Classification of Lipids in Nutrition

Lipids in Nutrition:

Lipids are main constituents of plant and animal cells. Cholesterol and triglycerides are lipids. They are oily to touch and insoluble in water, soluble in organic solvents. Lipids include fatty acids, oils, waxes, sterols and triglycerides.

Classification of Lipids:

Lipid is the broader group of bio-molecules whereas fats are a type of lipids. It is classified into three groups:

1. Simple Lipids: They are generally esters of fatty acids and alcohols, although free fatty acids sometimes are included in this group. The most common esters are combinations of fatty acids with glycerol, a 3-carbon alcohol with three hydroxyl groups. These compounds also referred to as neutral fats. It may contain one fatty acid called monoglycerides, two fatty acids digilycerides or three fatty acids triglycerides combined with glycerol.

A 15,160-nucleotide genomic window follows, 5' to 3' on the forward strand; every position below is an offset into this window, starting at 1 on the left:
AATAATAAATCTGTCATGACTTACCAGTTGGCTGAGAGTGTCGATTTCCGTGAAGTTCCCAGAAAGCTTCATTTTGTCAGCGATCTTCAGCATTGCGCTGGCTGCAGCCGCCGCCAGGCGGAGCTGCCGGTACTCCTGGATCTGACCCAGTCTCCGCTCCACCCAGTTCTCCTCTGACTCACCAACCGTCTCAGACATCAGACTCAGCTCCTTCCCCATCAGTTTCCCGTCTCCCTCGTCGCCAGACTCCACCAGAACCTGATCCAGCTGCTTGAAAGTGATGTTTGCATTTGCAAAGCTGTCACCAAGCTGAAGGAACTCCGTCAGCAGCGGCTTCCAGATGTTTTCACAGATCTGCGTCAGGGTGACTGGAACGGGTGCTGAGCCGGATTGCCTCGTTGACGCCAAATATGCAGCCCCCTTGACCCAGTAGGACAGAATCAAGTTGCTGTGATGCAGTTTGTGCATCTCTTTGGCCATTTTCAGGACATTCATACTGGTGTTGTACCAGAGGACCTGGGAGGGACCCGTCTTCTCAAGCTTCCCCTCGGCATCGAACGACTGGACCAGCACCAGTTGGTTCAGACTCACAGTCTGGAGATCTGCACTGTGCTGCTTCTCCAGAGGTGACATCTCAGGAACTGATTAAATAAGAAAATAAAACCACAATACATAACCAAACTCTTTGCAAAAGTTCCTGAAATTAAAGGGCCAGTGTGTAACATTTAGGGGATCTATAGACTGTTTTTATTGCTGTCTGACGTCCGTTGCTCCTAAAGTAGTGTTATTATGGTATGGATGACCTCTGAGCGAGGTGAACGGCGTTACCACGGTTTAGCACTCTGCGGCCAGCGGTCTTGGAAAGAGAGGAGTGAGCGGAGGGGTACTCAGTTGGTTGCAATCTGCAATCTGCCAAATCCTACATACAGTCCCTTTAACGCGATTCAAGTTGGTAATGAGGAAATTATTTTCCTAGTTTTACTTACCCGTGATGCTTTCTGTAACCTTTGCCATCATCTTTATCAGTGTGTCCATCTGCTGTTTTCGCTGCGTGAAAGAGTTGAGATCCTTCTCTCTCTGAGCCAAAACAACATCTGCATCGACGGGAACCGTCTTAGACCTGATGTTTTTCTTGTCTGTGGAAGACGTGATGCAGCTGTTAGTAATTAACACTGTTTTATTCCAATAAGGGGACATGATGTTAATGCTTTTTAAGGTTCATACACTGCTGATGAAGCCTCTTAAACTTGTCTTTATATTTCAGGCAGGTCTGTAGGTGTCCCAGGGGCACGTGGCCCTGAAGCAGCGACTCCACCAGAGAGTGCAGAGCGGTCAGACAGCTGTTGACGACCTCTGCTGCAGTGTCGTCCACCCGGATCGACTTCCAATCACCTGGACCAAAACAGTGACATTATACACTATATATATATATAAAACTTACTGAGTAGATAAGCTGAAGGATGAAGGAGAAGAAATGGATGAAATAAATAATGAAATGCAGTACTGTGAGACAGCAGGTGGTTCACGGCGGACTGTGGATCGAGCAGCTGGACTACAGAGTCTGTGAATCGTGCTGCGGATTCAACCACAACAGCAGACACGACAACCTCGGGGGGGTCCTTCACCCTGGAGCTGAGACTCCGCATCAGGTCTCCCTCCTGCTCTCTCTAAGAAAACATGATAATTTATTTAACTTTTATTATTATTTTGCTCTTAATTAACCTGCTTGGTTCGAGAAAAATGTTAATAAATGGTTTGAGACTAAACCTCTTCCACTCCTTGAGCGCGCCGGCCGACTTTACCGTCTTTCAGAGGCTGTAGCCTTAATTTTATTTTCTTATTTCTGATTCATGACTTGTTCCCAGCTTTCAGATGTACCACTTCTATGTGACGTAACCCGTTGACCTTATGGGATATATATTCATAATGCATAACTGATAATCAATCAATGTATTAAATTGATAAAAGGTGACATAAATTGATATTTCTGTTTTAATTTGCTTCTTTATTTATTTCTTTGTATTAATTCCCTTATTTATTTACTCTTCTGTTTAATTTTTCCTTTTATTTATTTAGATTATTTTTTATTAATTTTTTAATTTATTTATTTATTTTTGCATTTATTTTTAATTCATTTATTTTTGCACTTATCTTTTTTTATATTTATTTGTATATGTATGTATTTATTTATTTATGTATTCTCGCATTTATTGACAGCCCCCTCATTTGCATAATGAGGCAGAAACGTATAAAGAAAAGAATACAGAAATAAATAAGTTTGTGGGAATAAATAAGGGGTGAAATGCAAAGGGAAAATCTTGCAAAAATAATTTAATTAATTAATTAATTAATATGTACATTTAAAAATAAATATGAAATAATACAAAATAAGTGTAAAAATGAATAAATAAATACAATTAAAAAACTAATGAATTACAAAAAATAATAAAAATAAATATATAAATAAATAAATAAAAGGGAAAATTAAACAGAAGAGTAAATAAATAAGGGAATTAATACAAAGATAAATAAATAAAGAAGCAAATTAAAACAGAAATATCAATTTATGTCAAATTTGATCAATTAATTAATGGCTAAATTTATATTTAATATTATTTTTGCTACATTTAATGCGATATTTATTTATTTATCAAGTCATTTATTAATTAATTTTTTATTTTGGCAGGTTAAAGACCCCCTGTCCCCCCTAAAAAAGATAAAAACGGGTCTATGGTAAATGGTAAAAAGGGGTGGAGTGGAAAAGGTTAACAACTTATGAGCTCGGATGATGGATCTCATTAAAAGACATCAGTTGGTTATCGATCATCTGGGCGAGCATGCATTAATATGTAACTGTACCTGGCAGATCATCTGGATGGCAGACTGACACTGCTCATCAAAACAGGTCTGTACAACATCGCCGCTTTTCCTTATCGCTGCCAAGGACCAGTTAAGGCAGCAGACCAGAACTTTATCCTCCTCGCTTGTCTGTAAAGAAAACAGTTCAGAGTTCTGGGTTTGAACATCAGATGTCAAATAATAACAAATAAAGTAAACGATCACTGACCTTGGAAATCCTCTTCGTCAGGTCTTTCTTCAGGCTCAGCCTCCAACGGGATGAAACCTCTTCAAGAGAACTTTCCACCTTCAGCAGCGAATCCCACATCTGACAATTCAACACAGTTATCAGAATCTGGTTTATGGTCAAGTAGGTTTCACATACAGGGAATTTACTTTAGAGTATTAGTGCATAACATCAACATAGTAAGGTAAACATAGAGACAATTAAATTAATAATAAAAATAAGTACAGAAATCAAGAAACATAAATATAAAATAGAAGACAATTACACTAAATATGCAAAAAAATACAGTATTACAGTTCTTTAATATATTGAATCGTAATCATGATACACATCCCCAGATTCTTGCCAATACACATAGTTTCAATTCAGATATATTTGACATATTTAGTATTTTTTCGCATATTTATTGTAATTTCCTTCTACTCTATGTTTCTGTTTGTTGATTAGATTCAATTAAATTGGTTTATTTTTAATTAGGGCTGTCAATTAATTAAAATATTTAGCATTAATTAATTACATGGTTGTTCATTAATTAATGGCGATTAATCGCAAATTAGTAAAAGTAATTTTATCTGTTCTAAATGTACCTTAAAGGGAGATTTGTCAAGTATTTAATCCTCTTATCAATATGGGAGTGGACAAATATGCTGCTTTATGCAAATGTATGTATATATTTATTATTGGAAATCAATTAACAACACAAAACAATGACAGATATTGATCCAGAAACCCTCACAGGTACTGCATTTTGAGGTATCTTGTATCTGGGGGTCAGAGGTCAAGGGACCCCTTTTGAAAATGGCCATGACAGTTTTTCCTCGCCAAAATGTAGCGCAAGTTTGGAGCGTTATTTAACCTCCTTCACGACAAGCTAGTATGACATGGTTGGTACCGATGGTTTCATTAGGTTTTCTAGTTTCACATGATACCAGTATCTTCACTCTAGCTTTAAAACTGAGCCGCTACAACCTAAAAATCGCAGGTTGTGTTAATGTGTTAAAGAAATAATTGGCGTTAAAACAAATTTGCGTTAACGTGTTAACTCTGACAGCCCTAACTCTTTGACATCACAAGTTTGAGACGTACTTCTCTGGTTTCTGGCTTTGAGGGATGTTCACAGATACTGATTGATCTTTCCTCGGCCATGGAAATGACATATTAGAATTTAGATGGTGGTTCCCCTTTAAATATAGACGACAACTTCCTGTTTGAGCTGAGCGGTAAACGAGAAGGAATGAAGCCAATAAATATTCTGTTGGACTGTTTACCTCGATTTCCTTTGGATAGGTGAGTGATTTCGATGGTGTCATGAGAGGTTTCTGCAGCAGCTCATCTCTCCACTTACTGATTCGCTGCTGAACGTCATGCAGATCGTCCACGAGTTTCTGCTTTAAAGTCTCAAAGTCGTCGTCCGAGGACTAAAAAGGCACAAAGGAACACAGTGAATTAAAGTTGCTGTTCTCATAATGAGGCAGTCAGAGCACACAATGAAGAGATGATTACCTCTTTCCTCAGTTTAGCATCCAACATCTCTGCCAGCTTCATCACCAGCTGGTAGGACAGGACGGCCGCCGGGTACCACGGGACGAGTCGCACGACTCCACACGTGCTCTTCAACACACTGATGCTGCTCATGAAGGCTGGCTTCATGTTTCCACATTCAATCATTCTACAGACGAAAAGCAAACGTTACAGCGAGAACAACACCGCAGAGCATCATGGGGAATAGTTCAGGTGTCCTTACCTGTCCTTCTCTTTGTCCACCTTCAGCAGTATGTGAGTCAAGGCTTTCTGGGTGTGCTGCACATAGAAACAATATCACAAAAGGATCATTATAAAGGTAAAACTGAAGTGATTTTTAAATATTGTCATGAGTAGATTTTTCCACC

2. Compound Lipids: The major constituent of many lipids is fatty acids. These compounds consist of chains carbon atoms with a methyl (CH3) group at one end and a carboxyl (CCOOH) group at the other end. Most fatty acids in foods and in the body are straight even numbered carbon chains. Those containing 4-6 carbon atoms are called short chain fatty acids, 8-12 carbon atoms are medium chain fatty acids and more than 12 are long chain fatty acids.

Most of fatty acids found in animal tissues contain 16-26 carbon atoms. Fatty acids are “saturated” or “unsaturated”. A fatty acid in which each of the carbon atoms in the chain. It has two hydrogen atoms attached to it is saturated. An unsaturated fatty acid is one in which a hydrogen atom is missing from each of two adjoining carbon atoms, thus necessitating a double bond between the two carbon atoms.

3. Derived Lipids: These include alcohols (glycerol and sterols such as cholesterol, carotenoids and the fat soluble vitamins A, D, E and K).